a first conductive plug penetrating through both said second silicon nitride film and said first silicon nitride film, and contacting with the floating diffusion and not contacting with the first isolation region; and
a second conductive plug penetrating through said second silicon nitride film and contacting with the source/drain regions of said at least some transistors in said second region and the second isolation region.
7. The semiconductor image sensor according to claim 6, wherein at least one of said first and second nitride films is a film formed by low pressure CVD at 550 C. or lower.
8. The semiconductor image sensor according to claim 6, further comprising a silicon oxide film having a thickness of 30 nm or thinner and formed between said second silicon nitride film and the source/drain regions of said at least some transistors in said second region.
9. The semiconductor image sensor according to claim 6, further comprising a silicide layer formed on the source/drain regions of said at least some transistors in said second region, wherein said first region does not have said silicide layer.
10. A semiconductor image sensor comprising:
a semiconductor substrate having a number of pixels, said semiconductor substrate comprising a first region including a charge accumulation region of a photodiode, a floating diffusion, and a first isolation region formed in the semiconductor substrate, and a second region including a charge detection circuit for detecting charge transferred from said charge accumulation region to said floating diffusion, said charge detection circuit being constituted of transistors and a second isolation region formed in the semiconductor substrate, each having a gate electrode and source/drain regions;
a first insulating film formed on said semiconductor substrate, covering a surface of said charge accumulation region in said first region and patterned as side wall spacers remaining on side walls of the gate electrode of at least some transistors in said second region;
a second insulating film formed on said first insulating film and directly contacting the source/drain regions outside said side wall spacers of said at least some transistors in said second region;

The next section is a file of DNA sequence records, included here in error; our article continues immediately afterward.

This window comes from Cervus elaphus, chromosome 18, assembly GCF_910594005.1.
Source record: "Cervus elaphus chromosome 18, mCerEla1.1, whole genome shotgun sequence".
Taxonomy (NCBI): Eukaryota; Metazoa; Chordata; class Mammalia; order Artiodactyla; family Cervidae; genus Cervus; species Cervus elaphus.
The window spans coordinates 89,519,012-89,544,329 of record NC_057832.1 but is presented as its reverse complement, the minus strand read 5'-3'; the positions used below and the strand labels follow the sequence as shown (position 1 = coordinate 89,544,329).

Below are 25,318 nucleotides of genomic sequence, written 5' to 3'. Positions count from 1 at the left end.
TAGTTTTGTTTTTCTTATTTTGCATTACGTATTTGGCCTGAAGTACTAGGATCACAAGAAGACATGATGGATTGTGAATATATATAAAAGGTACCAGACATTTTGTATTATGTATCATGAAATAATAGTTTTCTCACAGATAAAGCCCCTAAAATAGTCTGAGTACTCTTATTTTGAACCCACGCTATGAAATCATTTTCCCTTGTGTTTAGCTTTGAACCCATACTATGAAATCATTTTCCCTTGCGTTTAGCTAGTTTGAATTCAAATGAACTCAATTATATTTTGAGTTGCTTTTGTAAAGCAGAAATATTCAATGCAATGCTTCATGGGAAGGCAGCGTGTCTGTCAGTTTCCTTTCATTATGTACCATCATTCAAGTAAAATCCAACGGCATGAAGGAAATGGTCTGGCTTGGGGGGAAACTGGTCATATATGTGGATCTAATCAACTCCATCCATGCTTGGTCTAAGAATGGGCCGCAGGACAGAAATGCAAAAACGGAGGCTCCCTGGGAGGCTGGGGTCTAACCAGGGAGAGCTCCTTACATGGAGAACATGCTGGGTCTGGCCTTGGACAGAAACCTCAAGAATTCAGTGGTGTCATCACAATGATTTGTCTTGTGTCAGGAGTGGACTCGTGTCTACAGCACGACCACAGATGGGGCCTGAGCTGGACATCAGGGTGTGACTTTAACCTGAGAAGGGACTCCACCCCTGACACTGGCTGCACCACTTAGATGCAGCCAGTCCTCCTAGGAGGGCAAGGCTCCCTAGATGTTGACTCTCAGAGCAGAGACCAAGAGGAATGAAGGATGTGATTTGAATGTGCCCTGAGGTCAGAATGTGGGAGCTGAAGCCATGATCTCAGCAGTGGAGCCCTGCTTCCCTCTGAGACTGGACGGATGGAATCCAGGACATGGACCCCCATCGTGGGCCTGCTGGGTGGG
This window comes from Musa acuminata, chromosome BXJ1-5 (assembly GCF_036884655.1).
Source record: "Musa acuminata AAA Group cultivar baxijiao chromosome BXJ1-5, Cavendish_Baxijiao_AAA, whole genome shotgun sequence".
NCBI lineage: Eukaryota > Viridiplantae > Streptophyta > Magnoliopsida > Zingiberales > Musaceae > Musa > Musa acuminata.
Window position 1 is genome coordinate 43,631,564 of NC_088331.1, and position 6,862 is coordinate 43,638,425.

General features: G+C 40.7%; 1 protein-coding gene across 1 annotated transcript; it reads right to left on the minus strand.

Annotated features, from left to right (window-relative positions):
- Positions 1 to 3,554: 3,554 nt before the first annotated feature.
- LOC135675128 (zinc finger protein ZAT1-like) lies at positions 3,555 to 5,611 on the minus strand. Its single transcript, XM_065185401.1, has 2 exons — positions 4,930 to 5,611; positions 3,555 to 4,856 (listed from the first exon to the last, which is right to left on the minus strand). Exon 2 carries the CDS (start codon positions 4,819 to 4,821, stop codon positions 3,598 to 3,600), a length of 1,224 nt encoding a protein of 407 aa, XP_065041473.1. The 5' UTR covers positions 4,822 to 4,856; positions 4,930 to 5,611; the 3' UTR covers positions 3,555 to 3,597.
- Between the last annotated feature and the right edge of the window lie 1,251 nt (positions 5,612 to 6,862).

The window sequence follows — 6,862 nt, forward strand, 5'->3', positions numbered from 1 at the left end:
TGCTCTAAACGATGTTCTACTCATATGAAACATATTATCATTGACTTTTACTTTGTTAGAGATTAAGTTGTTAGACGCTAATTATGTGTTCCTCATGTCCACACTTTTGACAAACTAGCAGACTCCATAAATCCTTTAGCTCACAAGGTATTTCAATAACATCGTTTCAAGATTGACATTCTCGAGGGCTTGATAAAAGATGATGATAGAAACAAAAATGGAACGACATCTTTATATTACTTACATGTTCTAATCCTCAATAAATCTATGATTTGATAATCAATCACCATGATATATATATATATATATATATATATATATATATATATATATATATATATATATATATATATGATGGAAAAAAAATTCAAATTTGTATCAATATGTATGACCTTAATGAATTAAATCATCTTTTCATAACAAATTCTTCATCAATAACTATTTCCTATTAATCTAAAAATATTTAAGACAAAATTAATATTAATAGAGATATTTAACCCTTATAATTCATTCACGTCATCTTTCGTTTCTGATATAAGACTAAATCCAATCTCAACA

a first conductive plug penetrating through both said second insulating film and said first insulating film, and contacting with the floating diffusion and not contacting with the first isolation region; and
a second conductive plug penetrating through said second insulating film and contacting with the source/drain regions of said at least some transistors in said second region and the second isolation region.
11. The semiconductor image sensor according to claim 10, wherein said first and second insulating films are made of different materials.
12. The semiconductor image sensor according to claim 11, wherein said first insulating film is a silicon oxide film and said second insulating film is a silicon nitride film.
13. The semiconductor image sensor according to claim 10, wherein said second insulating film has an opening at least in an area above said charge accumulation region in said first region.
14. The semiconductor image sensor according to claim 12, wherein said first and second insulating films are made of silicon nitride or silicon oxynitride.
15. The semiconductor image sensor according to claim 10, further comprising a silicide layer formed on the source/drain regions of said at least some transistors in said second region, wherein said first region does not have said silicide layer.
Description
CROSS REFERENCE TO RELATED APPLICATION

This application is based on and claims priority of Japanese Patent Application No. 2005-076221 filed on Mar. 17, 2005, the entire contents of which are incorporated herein by reference.

BACKGROUND OF THE INVENTION

A) Field of the Invention

The present invention relates to a semiconductor device, and more particularly to a semiconductor device having semiconductor photodiodes as photoelectric conversion elements and insulated gate type transistors.

B) Description of the Related Art

As an image sensor, semiconductor image sensors are widely used which have semiconductor photodiodes as photoelectric conversion elements. There are two types of semiconductor image sensors: a CCD type semiconductor image sensor having charge coupled devices for detecting and transferring charges; and a MOS type image sensor having a charge detection circuit including MOS transistors for detecting charges. A transistor having a gate insulating film not made of only a single oxide film is also called herein MOS transistor. A MOS type semiconductor image sensor has an advantage that a consumption power can be reduced.

FIG. 1A is a schematic plan view showing the structure of a MOS type semiconductor image sensor. Pixels PX having photoreceptors are disposed in a pixel area in a matrix shape. In the structure shown, a transfer line TL, a reset line RL and a select line SL are disposed in parallel in a row direction, and a voltage line VRL and a signal read line SGL are disposed in parallel in a column direction. A vertical driver V-DRIVE drives each line, and a horizontal driver H-DRIVE reads signal voltage in each column. Signal voltage in pixels in each row are read, noises are cancelled in each column, and the signal voltage are amplified, A/D converted and subjected to other necessary processing.